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Why Do QA & Development Groups Not Run Full Use Case Tests?

by | Aug 13, 2014

“Help! We went into production and documents are being rejected and throughput is slowing to a crawl. What’s wrong with the product you sold me?”

Providing document management technology to the world’s Fortune 2000 is a challenging effort. Though it is true that managing one company’s documents can be similar to managing another’s, say, for example, a banking company and a shipping company, there are areas where things aren’t similar.  This often creates room for surprises.

When we sell our products to a bank, they are most commonly used for what you’d expect: financial documents (mortgage statements, deposit slips, credit card bills and so on). However, as the project gets deployed and succeeds, the bank often looks to further standardize its other departments using the same system. After all, documents are documents. Though these large institutions have learned to be very careful about deploying software without a lot of pre-testing, they can sometimes overlook the need for testing within their own organization when expanding.

In situations like this where unexpected, unplanned and untested scenarios arise, major problems can spring forth. What is important to remember is that not all documents are similar and the load they present onto your processing systems can vary greatly. Small documents impact your systems differently than 10,000 page color documents and international double-byte documents present new challenges that have to be anticipated.

Here are a handful of other irregularities to keep an eye out for…

International documents – Different languages can have a great variety of issues, including accents, alphabets and even direction of reading. You can’t assume that a system that reads Anglo-American text will readily handle Chinese, Japanese, Hebrew or even Norwegian.

Large Documents – Because human beings handle color and black and white interchangeably, it may not be obvious that computer systems today are impacted by color to a much greater degree than black and white. Where a single page, black and white document may take 20 KB, a full color page–whether in PDF or JPEG–can be 1 MB. So a 20 page document can be 400 KB in B&W, but 20 MB in color. Today’s computers can easily handle either one if that’s all you have. But when you’re processing these documents on a server shared by multiple users and/or multiple departments, there are scenarios where you might have 200 users opening up 20 page documents at the same time. Now you’re talking 80 MB for B&W, but 4 GB if they’re all color.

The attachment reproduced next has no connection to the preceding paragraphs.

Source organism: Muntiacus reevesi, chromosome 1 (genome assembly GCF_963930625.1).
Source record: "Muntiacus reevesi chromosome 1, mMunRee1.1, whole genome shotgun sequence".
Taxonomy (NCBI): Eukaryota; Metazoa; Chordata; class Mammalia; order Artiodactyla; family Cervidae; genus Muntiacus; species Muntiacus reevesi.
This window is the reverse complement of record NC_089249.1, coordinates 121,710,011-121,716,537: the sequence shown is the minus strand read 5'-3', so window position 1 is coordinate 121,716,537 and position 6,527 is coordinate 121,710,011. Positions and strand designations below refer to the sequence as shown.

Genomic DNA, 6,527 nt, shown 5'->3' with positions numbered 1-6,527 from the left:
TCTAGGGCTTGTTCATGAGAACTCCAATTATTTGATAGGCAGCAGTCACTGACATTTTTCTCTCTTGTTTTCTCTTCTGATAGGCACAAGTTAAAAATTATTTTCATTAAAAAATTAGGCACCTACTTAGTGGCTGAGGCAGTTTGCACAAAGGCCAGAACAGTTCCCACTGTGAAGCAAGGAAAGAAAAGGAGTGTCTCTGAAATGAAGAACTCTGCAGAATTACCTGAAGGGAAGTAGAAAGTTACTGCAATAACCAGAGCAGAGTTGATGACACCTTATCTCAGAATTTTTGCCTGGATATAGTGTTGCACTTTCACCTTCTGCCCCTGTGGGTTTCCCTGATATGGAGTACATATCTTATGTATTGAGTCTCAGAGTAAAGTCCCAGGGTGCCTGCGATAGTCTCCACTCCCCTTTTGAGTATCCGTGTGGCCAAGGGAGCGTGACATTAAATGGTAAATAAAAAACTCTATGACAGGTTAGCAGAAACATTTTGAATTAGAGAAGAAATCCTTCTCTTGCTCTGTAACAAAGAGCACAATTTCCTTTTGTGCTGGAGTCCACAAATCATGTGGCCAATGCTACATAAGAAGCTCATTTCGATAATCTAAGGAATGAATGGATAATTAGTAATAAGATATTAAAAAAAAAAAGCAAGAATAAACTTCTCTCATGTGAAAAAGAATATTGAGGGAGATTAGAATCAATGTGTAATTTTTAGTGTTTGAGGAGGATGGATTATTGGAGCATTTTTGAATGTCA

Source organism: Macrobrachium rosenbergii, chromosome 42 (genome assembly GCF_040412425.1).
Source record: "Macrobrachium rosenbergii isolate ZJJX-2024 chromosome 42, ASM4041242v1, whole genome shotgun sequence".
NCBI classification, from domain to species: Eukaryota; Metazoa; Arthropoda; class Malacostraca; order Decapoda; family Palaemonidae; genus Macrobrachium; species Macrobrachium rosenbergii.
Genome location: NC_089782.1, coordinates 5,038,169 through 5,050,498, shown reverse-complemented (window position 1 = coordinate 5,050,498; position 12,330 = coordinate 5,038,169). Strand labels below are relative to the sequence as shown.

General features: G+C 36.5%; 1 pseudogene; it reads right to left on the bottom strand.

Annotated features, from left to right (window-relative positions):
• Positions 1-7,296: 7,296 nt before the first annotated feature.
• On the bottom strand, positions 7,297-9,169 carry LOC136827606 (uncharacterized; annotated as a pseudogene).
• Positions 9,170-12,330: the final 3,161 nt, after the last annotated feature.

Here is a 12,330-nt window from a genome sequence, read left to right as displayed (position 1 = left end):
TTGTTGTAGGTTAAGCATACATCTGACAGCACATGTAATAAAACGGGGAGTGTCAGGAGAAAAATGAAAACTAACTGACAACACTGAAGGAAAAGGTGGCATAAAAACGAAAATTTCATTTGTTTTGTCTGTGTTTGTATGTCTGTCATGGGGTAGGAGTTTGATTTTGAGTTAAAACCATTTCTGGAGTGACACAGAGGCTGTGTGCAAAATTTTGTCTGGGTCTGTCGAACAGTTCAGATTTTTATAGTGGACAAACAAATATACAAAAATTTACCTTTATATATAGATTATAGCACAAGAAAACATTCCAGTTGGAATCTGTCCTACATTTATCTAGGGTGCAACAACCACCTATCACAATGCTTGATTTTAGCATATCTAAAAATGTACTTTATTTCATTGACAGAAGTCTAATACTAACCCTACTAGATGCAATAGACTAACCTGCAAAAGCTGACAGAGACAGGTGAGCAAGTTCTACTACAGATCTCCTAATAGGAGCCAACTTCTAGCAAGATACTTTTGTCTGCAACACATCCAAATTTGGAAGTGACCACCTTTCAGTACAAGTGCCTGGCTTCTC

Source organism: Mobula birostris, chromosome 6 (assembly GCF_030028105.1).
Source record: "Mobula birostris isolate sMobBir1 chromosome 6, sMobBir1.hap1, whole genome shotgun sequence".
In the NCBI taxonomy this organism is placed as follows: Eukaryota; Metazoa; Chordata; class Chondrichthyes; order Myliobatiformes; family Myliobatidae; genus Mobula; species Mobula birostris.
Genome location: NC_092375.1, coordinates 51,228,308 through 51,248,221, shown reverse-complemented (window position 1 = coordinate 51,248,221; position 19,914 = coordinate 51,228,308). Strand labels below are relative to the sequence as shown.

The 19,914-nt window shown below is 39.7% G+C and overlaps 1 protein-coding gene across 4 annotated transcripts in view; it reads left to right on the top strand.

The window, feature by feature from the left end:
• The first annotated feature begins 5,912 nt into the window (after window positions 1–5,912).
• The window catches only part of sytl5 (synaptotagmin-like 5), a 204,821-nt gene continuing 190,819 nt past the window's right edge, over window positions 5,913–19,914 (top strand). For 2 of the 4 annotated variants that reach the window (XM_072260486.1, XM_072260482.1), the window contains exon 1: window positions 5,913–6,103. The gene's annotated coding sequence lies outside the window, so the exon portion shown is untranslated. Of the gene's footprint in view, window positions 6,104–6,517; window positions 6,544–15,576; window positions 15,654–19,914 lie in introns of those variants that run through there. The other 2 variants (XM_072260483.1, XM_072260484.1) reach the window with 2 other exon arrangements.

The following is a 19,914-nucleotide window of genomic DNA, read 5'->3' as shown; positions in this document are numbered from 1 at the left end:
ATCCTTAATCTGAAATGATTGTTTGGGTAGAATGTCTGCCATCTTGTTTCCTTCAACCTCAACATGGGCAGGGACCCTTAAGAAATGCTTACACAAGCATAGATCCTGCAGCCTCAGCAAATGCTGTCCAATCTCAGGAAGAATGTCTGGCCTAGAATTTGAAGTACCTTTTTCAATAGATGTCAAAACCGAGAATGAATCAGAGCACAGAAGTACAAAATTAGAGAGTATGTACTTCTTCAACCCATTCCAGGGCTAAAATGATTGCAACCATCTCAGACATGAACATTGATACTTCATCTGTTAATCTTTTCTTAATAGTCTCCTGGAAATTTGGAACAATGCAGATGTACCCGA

Many corporate servers in service today are not designed for handling images and documents and are only provisioned with 1-2 GB of RAM. This is sufficient for many day-to-day processing needs, but it can be a big problem when working with documents and photos–especially the large color ones discussed earlier. You should also be aware that even if the document appears visually B&W, it may be stored as color and require much more memory. Without sufficient pre-production testing, you may find out too late once you get into production and the server slows down to a crawl.

Very Large Documents – Some companies deal with 10,000 page documents or larger. In a large company, as you incorporate more divisions into your processing center, you may not be aware in advance of these special documents. The problems they can cause are much greater than the large documents described above. The memory requirements are greater and they eat up more processing and bandwidth resources than you’re accustomed to. If your system downloads the full document to the client, you can imagine the time lost compared to a system that only downloads the pages you need.

Unusual Documents – Not all PDFs are created equal. Somehow it is easy to assume that all document formats work the same. That isn’t true. Many PDF documents don’t conform to the full specification – whether they’re PDFs or TIFFs or AFPs or even JPEGs. If one of your departments has been using a system for many years, those kinks may have been worked out previously. However a new system may not handle these files in the same way. You don’t want to find out on the production floor. It is really wise to gather a full range of representative documents from each new business entity that is being included into the corporate document management center.

Yes, it is hard to test, particularly exhaustively. But it’s necessary. To avoid risking production meltdowns, make sure you’ve gone to your user community to find out how they work with their documents. Truly examine as many documents as you can. Look at the workflow process and try to find out how many people will be working simultaneously. Get use cases written down and review them within your department. And remember that not all documents are created equally even though they have the same file extension. There is no substitute for exhaustive testing.